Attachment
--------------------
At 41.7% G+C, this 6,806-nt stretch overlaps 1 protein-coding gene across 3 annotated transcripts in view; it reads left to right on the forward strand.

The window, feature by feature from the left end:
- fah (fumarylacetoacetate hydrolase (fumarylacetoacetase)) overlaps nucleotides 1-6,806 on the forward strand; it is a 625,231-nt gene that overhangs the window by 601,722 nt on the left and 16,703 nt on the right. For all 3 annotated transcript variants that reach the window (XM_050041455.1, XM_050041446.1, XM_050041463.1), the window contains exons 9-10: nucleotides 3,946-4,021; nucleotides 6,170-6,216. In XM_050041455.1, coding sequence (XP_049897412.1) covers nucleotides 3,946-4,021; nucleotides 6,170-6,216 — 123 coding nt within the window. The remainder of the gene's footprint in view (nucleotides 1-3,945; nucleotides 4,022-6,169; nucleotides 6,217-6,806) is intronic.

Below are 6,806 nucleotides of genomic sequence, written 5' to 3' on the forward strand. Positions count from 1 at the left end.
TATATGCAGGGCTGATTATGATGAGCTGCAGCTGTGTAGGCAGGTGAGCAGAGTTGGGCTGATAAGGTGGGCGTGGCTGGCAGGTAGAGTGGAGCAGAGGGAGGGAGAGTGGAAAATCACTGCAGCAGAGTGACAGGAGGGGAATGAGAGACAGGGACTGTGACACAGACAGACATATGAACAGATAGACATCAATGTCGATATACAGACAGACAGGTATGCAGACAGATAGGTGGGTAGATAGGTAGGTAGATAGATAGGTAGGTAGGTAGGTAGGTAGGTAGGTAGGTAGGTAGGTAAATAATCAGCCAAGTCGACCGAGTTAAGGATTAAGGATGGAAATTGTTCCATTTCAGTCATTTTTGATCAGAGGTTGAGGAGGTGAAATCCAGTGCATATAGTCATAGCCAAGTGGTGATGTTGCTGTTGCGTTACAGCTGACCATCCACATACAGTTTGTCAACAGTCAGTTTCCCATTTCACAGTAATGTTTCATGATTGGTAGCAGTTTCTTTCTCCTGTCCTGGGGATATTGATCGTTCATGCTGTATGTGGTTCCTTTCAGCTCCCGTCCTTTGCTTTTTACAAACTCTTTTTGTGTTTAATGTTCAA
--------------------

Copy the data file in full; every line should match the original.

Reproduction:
At 41.7% G+C, this 6,806-nt stretch overlaps 1 protein-coding gene across 3 annotated transcripts in view; it reads left to right on the forward strand.

The window, feature by feature from the left end:
- fah (fumarylacetoacetate hydrolase (fumarylacetoacetase)) overlaps nucleotides 1-6,806 on the forward strand; it is a 625,231-nt gene that overhangs the window by 601,722 nt on the left and 16,703 nt on the right. For all 3 annotated transcript variants that reach the window (XM_050041455.1, XM_050041446.1, XM_050041463.1), the window contains exons 9-10: nucleotides 3,946-4,021; nucleotides 6,170-6,216. In XM_050041455.1, coding sequence (XP_049897412.1) covers nucleotides 3,946-4,021; nucleotides 6,170-6,216 — 123 coding nt within the window. The remainder of the gene's footprint in view (nucleotides 1-3,945; nucleotides 4,022-6,169; nucleotides 6,217-6,806) is intronic.

Below are 6,806 nucleotides of genomic sequence, written 5' to 3' on the forward strand. Positions count from 1 at the left end.
TATATGCAGGGCTGATTATGATGAGCTGCAGCTGTGTAGGCAGGTGAGCAGAGTTGGGCTGATAAGGTGGGCGTGGCTGGCAGGTAGAGTGGAGCAGAGGGAGGGAGAGTGGAAAATCACTGCAGCAGAGTGACAGGAGGGGAATGAGAGACAGGGACTGTGACACAGACAGACATATGAACAGATAGACATCAATGTCGATATACAGACAGACAGGTATGCAGACAGATAGGTGGGTAGATAGGTAGGTAGATAGATAGGTAGGTAGGTAGGTAGGTAGGTAGGTAGGTAGGTAGGTAAATAATCAGCCAAGTCGACCGAGTTAAGGATTAAGGATGGAAATTGTTCCATTTCAGTCATTTTTGATCAGAGGTTGAGGAGGTGAAATCCAGTGCATATAGTCATAGCCAAGTGGTGATGTTGCTGTTGCGTTACAGCTGACCATCCACATACAGTTTGTCAACAGTCAGTTTCCCATTTCACAGTAATGTTTCATGATTGGTAGCAGTTTCTTTCTCCTGTCCTGGGGATATTGATCGTTCATGCTGTATGTGGTTCCTTTCAGCTCCCGTCCTTTGCTTTTTACAAACTCTTTTTGTGTTTAATGTTCAA